Friday 20 July 2018

Dublin's controversial incinerator plans to increase waste processed by 90,000 tonnes a year

The Dublin Waste to Energy incinerator seen across Sandymount Strand
The Dublin Waste to Energy incinerator seen across Sandymount Strand
John Mulligan

John Mulligan

The owners of Dublin's controversial waste incinerator - the country's biggest - is considering a plan to increase the amount of waste processed by the facility by 90,000 tonnes a year in what would be a significant expansion of its operations.

Dublin Waste to Energy, which operates the €500m public-private partnership facility, is owned by US group Covanta and a unit of Australia's Macquarie investment bank.

The waste-to-energy plant was designed to handle 600,000 tonnes of waste a year from the Dublin region. That waste is material that might otherwise have gone to landfills. Last November, it reached a goal of processing 1,800 tonnes of solid waste a day - its full capacity.

The plant generates up to 61MW of power a year. Dublin Waste to Energy has now entered into discussions with An Bord Pleanala to explore options to increase the amount of waste the facility processes every year.

A Covanta spokesperson insisted that no concrete plans are yet in place to increase the throughput. "Dublin Waste to Energy has sought a pre-planning application meeting to discuss the process in relation to the possibility of increasing the annual capacity," she said. "There is no application to An Bord Pleanala at present."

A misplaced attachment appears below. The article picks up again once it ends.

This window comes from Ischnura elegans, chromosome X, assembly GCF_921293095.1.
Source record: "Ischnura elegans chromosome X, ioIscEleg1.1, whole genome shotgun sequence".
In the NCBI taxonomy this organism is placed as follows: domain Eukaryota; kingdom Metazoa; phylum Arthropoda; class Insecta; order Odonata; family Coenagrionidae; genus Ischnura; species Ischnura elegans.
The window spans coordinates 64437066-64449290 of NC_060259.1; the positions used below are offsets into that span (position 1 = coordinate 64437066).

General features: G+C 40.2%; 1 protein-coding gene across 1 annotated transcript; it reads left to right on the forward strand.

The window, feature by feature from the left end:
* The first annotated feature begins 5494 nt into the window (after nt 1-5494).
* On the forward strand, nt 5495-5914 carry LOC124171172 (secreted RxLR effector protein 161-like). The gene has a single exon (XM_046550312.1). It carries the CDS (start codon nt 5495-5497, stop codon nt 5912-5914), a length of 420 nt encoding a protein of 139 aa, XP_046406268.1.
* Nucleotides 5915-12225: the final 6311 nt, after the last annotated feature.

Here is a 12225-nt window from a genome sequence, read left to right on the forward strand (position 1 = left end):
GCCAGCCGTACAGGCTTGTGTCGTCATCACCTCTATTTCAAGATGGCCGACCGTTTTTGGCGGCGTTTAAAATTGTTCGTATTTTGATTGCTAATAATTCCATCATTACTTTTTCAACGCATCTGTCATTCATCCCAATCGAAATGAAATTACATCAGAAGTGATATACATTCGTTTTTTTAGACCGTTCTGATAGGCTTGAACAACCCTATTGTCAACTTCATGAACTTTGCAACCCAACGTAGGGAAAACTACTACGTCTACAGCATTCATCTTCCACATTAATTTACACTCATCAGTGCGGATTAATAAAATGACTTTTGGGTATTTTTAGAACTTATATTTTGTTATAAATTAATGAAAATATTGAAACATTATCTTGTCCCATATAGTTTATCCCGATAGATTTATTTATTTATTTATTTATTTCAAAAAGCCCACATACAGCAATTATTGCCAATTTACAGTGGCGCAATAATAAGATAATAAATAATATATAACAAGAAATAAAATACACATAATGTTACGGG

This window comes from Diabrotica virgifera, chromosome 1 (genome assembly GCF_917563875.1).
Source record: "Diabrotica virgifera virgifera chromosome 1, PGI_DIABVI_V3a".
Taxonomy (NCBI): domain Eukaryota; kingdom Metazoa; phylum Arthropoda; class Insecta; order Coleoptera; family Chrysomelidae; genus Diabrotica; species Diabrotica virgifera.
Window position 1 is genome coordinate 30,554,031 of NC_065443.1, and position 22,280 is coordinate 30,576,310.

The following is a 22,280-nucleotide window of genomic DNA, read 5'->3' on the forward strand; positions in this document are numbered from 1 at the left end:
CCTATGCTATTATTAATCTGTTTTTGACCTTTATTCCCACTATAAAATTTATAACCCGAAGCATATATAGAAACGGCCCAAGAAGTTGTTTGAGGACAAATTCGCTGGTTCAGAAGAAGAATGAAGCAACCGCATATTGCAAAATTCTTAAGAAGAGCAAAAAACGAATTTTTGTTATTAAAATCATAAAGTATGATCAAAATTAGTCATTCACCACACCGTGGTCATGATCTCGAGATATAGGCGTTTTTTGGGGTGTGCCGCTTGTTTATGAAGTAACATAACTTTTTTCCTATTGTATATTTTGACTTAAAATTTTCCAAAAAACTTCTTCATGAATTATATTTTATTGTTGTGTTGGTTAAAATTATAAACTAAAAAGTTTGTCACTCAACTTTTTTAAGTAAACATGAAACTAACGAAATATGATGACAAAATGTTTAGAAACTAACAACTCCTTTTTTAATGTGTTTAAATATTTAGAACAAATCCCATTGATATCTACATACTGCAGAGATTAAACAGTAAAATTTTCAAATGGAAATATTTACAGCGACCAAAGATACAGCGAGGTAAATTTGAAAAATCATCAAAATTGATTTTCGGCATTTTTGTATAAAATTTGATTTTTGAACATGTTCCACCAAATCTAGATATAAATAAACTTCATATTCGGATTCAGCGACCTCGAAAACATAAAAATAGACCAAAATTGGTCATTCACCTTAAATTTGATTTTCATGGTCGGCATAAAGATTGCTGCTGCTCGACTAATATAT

The Dublin facility was commissioned last year following a three-year construction phase. During commissioning last summer, 11 workers were hospitalised following an uncontrolled release of lime.

In March this year, Dublin Waste to Energy was fined €1,000 and ordered to pay €14,000 in costs after facing six counts of breaking conditions of a licence for the facility.

It pleaded guilty to three charges, while three charges were dropped.

The firm pleaded guilty to failing to ensure that on June 6 last year that the facility was operated in such a way that gas resulting from the incineration process was raised at a temperature of 850 degrees celsius. In December last year, Macquarie's Green Investment Group (GIG) acquired a 50pc stake in the Dublin waste-to-energy plant, paying €136m in cash.

Covanta chief executive Stephen Jones told news agency Bloomberg at the time that the US group's total equity investment in the Dublin waste-to-energy facility was between €150m and €175m.

"With GIG's investment into the facility for a 50pc stake, we are getting most of our investment back, at €136m, which enables us to fund the new growth projects in the UK," he said. "There is a landfill levy in place in both Ireland and the UK, and this sets a fairly high gate fee for waste disposal in those countries," said Mr Jones at the time.

"With the electricity revenues available from the waste-to-energy process along with the current gate fees, it should be possible to make low- to mid-teen equity returns on the projects we are developing."

Irish Independent

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